A Personal Experience of Setsubun – Japan’s Bean-Throwing Festival

 

On February 3rd every year, Japan celebrates Setsubun, a festival to hail the arrival of spring. There are many festivals throughout the year in Japan but Setsubun is perhaps the most unique one I have experienced since arriving here in August 2018.

 

What makes the Setsubun festival so unique is the ritual of “mamemaki,” where roasted soybeans are thrown while shouting “Oni wa soto! Fuku wa uchi” (“demons out, happiness in”). Everyone then picks up the soybeans and eats one for each year of their life, plus one to bring them good luck for the year ahead.

 

On the Friday before Setsubun, one of the elementary schools where I work performed the ritual of mamemaki in the school gym. As I entered the school, I noticed things were quieter than usual, and no one was in sight. The deputy head teacher then came over and asked me to go to the school’s gym.

 

As I entered the gym, I found most of the students were sitting in a semicircle, while some older students were standing in front of them wearing Oni (demon) masks. Luckily, two of the teachers who speak English came over to me and explained what was going on.

 

 

I was then given a paper pouch with an Oni drawn on it and asked to go with the 6th grade class into the middle of the gym. The students started shouting “Ganbatte Şen sensei!” which means, “do your best Şen sensei”. As we approached the center, the students wearing Oni masks began throwing the soybeans at us so that we could catch them in our pouches. It’s fair to say that I did a terrible job catching the soybeans and probably crushed half of them under my feet as they landed on the floor.

 

Later in the day it was time to teach my 6th grade English class. What I didn’t know was that the Setsubun festivities were set to continue.

 

Towards the end of the lesson, the 6th grade teacher handed me an Oni mask to wear. It was now my turn to play the Oni and throw the soybeans at the students. The only problem was that the mask was so small, I could only see out of one of the eye holes!

 

It was a lot of fun celebrating Setsubun at school with the students, but I also had the opportunity to experience Setsubun at a shrine.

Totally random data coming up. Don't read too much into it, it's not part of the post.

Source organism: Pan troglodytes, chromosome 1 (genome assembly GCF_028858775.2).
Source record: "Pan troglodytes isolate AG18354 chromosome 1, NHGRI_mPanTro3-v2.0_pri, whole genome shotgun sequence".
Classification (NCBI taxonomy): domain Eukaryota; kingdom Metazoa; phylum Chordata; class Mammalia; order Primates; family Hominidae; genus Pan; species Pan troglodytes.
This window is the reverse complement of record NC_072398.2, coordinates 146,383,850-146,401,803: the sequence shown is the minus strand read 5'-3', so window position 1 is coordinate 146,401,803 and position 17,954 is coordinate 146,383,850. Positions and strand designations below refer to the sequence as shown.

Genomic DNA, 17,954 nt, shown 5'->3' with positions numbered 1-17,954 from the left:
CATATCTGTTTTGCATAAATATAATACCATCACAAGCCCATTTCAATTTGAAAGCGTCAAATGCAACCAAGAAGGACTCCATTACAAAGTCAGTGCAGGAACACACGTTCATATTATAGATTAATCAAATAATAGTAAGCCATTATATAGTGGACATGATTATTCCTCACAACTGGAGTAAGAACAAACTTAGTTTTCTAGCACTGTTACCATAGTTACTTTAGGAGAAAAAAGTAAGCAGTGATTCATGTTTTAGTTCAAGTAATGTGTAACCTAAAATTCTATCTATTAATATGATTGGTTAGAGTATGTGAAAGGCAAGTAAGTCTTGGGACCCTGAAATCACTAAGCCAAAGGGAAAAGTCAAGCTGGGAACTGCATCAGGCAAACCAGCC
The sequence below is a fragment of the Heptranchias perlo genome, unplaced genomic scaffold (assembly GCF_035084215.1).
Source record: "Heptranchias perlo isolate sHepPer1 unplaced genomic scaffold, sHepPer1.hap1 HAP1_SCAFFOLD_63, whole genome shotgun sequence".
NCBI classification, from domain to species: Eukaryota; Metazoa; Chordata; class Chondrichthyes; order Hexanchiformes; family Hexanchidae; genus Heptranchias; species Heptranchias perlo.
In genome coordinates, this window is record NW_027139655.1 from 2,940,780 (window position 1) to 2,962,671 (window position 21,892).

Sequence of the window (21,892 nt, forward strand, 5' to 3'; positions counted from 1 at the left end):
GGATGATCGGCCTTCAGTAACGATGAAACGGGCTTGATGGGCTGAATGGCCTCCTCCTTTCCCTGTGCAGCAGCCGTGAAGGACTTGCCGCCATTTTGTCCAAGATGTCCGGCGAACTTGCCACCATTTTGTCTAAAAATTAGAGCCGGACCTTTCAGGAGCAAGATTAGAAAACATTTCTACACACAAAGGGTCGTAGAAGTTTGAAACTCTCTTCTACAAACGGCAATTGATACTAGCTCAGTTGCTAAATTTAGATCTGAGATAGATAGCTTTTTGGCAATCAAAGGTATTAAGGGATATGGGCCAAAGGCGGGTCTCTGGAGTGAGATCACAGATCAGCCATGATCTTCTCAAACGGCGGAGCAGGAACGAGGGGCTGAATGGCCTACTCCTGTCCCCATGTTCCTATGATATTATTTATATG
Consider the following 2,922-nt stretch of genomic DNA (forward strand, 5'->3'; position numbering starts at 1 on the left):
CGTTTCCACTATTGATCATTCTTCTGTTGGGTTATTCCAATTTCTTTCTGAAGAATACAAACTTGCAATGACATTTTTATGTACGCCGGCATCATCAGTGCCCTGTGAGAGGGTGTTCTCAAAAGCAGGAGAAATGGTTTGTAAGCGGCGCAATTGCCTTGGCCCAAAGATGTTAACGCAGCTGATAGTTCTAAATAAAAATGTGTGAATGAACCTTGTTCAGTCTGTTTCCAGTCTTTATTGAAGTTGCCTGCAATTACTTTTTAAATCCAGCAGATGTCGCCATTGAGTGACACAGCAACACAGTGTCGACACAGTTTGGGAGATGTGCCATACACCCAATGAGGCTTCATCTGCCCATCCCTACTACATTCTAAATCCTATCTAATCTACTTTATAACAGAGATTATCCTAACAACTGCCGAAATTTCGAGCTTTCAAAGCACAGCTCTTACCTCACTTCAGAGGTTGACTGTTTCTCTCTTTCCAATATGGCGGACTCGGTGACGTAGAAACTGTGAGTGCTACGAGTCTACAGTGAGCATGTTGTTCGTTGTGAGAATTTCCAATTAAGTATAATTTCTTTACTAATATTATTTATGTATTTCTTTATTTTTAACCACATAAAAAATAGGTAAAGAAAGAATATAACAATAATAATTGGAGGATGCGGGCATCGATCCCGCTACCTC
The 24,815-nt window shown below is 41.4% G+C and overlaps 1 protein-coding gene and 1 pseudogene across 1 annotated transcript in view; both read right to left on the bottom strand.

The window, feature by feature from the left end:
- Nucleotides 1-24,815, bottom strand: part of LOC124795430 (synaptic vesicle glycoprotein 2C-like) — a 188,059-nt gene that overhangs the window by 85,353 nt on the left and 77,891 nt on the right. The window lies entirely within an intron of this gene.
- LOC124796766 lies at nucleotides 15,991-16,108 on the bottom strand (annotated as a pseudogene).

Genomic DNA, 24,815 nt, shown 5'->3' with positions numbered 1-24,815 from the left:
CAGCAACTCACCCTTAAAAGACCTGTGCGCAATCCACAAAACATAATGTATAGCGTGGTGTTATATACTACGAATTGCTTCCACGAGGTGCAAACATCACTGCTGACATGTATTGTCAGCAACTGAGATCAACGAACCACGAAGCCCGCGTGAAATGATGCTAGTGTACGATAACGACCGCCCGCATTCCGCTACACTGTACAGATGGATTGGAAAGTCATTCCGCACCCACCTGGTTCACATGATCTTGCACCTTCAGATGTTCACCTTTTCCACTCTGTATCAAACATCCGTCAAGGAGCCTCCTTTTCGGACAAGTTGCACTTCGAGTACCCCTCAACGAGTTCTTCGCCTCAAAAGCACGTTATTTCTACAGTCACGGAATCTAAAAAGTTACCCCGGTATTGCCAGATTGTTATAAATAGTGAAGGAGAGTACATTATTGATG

On Sunday February 3rd, I came across a Setsubun festival taking place at the Fukushima Inari Shrine. We headed over to the shrine just before sunset and, with the large crowd of people, eagerly waited for the festivities to begin.

 

 

Before long, two men came out dressed almost head to toe as Oni and approached the stage set up for the festival. I say almost head to toe because one of the Oni was wearing big fluffy pink boots, which didn’t seem very demon like, but he still managed to look scary.

 

 

Then, several priests appeared on stage, each with a bow and soft arrows that they shot into the crowd. People went to great lengths to catch an arrow, while I went to great lengths to avoid them, as I didn’t know what they represent.

 

 

Once the sun went down a recorded version of the chant, “Oni wa soto! Fuku wa uchi” started playing through speakers and a combination of priests and members of the Fukushima city community walked around the stage with the Oni, throwing bags of soybeans into the crowd.

 

Everyone was having a fantastic time trying to catch as many bags as they could. I knew things were serious when people were actually putting their cameras away to keep their hands free for the important duty of catching. One family came prepared with a large plastic bag which they used as a net to catch the soybeans.

 

As I had already experienced Setsubun at school and felt I had secured my luck for the next year, I decided to stand back and let others catch the bags of soybeans. However, a very kind Japanese lady noticed that I wasn’t catching any, so she came over and gave me some.

 

It’s safe to say that I got the full Setsubun experience – and now I have just under 12 months to improve my catching skills for next year.

 

One of the things I love about Japan are the festivals that occur regularly throughout the year. There is always something to look forward to in Japan, and it wouldn’t surprise me if this is one of the reasons everyone here stays so youthful.

 

Japan has brought so many unique experiences into my life – and I am just at the start of my journey here! I can only wonder what the rest of 2019 will bring.

 

Author: Senol Hasan

 

 

Senol Hasan

Author:

Şenol Hasan is an English assistant language teacher (ALT) for Motomiya City in Fukushima prefecture. In August 2018 he left his former life in London where he worked on construction projects for an NHS Hospital, to embark on a new adventure in Japan. When Şenol is not in the classroom, he is out on the road exploring Fukushima and Tohoku. Şenol was born and raised in London however his family are originally from North Cyprus.

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